Theodore Dawes


Chief’s Tailboard Talk for March 2024

Hello Theodore Dawes Fire District,

I hope this episode of Tailboard Talk finds you well. I would first like to apologize for missing February, I got so busy with some personal matters along with department obligations that it completely slipped my mind. We will get back into the swing of things with this March edition.

In the course of my daily activities, I ramble through a multitude of ideas, issues, and operational concerns and needs for the department. Many of those items would be great topics to bring out in one of the Tailboard Talks, but some would prove quite boring. I try to make these writings educational as well as interesting for the readers. Well, this weekend (Feb. 24-25) dumped an excellent topic right into my lap. The topic is burning and the need for those who choose to burn, to do so wisely. The past weekend saw multiple grass and woods fires across Mobile County. Here in the Theodore Dawes area, we had one that got away from the occupant and destroyed her garage, shed, and threatened the neighbors. Seven Hills area had one that destroyed multiple structures but fortunately there were no homes lost. For several hours from mid-morning to late afternoon on Saturday, departments across the county were overwhelmed with woods and grass fire that got out of hand. Folks, I get it, Spring seems to be in the air, the pollen count is picking up and we are having some beautiful days. But please keep in mind that just because it’s a beautiful day, does not mean it’s a good day to burn. The past weekend were not good burning days, simply because the wind was too high. The State Forestry Commission has since issued a burning advisory due to all the uncontrolled fires created by the high winds. If you’re burning and the smoke is perpendicular to the ground rather than rising, you should not be burning. I witnessed one such occurrence while out on Saturday and the pile which was in front of the person’s home was blowing directly into the house.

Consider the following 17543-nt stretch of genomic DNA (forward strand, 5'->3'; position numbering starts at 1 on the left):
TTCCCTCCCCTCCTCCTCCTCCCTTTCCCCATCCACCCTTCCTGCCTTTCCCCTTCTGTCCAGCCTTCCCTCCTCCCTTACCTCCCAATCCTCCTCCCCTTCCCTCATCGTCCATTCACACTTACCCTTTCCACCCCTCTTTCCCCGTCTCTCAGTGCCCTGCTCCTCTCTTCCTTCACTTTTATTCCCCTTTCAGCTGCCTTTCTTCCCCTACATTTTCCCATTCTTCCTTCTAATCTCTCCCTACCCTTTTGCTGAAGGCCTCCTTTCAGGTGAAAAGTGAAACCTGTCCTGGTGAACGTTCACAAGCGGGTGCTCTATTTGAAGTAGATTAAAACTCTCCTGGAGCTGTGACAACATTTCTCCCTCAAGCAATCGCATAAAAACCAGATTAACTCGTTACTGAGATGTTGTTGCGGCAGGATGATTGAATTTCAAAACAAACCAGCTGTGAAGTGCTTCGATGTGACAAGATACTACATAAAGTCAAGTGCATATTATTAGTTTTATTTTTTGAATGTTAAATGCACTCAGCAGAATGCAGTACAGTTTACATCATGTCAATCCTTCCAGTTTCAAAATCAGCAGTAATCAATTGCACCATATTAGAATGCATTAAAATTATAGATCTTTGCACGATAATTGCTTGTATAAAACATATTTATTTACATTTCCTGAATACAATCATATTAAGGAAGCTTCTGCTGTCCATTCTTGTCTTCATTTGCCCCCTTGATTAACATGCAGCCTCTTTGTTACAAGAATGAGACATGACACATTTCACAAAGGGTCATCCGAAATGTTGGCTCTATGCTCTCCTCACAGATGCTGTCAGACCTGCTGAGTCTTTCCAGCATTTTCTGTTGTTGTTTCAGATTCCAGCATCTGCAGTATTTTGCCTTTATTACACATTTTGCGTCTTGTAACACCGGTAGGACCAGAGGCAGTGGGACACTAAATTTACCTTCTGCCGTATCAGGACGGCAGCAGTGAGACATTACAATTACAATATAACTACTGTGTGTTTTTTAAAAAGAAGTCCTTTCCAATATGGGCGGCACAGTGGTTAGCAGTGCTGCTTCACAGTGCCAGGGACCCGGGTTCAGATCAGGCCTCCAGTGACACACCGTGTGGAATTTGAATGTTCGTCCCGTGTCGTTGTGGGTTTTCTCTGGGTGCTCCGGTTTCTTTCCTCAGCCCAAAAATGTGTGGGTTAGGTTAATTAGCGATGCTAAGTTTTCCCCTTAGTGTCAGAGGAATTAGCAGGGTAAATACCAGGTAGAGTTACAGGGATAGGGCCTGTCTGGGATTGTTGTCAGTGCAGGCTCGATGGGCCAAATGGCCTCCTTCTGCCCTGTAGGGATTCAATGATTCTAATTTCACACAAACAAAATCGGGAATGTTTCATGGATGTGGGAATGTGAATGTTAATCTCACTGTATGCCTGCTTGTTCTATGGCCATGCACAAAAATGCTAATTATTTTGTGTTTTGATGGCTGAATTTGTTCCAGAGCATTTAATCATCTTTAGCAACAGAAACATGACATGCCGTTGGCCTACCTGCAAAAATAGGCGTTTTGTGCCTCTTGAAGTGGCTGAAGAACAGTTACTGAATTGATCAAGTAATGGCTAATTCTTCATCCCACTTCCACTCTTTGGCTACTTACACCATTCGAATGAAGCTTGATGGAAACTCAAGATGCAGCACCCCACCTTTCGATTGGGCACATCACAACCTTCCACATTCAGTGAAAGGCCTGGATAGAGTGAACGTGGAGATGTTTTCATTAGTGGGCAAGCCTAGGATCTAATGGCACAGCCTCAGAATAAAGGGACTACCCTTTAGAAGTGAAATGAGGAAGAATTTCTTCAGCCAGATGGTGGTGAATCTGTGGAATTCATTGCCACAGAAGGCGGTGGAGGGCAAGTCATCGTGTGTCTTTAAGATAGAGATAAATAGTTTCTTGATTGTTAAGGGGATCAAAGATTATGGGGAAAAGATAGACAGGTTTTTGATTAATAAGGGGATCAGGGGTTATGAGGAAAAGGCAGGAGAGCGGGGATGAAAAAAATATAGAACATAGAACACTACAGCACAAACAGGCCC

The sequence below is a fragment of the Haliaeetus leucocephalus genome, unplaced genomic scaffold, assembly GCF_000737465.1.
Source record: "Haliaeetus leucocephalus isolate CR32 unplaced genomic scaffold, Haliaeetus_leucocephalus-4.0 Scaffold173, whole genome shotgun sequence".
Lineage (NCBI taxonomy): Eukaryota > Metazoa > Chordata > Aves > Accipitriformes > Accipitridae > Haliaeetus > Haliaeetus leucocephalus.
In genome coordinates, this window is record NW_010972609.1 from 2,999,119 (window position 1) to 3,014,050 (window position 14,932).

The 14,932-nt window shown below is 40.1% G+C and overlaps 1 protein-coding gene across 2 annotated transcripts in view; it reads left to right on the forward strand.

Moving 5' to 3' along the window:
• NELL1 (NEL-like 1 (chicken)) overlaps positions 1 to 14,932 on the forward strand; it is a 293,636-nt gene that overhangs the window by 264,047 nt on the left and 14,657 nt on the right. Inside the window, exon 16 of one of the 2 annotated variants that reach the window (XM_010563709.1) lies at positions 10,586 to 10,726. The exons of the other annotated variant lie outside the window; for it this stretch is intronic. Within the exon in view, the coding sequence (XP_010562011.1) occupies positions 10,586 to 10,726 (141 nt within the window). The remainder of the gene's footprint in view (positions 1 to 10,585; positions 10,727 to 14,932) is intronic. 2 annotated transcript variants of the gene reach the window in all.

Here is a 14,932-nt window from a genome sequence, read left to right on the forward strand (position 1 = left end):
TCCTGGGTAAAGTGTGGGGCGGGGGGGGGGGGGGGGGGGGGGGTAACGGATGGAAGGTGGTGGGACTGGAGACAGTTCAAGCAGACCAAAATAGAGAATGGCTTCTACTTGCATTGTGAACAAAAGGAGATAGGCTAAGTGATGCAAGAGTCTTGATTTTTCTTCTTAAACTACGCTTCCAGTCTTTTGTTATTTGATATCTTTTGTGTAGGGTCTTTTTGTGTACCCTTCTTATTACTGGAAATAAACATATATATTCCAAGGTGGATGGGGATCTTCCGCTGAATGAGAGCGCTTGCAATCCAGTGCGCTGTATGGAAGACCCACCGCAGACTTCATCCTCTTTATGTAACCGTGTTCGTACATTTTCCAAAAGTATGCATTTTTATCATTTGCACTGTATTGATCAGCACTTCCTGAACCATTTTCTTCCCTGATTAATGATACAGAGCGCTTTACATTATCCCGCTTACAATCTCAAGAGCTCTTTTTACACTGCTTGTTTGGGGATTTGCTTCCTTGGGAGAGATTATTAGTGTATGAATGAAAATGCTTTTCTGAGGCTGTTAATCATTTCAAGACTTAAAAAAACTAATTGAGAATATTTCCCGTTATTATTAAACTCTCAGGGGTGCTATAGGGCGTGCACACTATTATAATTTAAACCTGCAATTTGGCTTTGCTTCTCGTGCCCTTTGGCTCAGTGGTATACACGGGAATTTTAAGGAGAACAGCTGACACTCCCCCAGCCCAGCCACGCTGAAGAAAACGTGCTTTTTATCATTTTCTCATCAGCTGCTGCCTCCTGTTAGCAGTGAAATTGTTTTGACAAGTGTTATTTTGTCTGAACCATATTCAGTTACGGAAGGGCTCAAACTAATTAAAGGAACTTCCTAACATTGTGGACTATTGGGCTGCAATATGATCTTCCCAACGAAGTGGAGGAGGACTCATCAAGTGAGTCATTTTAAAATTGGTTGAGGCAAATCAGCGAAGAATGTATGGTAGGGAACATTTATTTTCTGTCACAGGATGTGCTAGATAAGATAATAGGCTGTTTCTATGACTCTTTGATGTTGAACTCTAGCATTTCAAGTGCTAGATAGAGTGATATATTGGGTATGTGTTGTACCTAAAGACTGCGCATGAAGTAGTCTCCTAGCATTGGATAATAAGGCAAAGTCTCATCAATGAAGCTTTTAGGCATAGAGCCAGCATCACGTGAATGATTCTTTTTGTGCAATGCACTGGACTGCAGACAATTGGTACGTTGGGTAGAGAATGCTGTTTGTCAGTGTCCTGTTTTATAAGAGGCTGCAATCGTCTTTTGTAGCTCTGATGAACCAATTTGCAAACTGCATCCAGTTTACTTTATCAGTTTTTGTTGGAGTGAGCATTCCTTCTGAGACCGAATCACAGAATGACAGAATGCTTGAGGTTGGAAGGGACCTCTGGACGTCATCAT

Here are some rules to follow when you decide to burn on a more suitable day. 1) Never leave your fire unattended. Always maintain a vigilant watch over your fire, it only takes a second to get out of hand. 2) Keep your fire at least 50 feet away from any structures. ADEM
rule is 500 feet from occupied structures. 3) Have some means on hand to extinguish your fire: a garden hose, a tractor, or hand tools to combat spreading fire. 4) You should only be burning vegetative materials that originated on your property. Also know that household garbage should never be burned, per ADEM rules, along with plastics, rubber, and several other materials that typically emit toxic and nauseous odors. Lastly, the ADEM burn ban is annual and automatic, it begins on May 1st and runs through October 31st and has nothing to do with weather conditions. The ADEM burn ban is in place to enforce a Federal Clean Air Act that was adopted by our Federal Government. I will say their fines are hefty. Mobile County Litter Patrol is often involved with repeat garbage fire offenders, and they levy fines as well. Your Theodore Dawes Fire Department simply asks you to think before you burn, do it safely on appropriate days, and be respectful as well as courteous to your neighbors, many of whom may like to enjoy an afternoon of clean fresh air.

Thank you for reading and for allowing us to service your community’s emergency needs.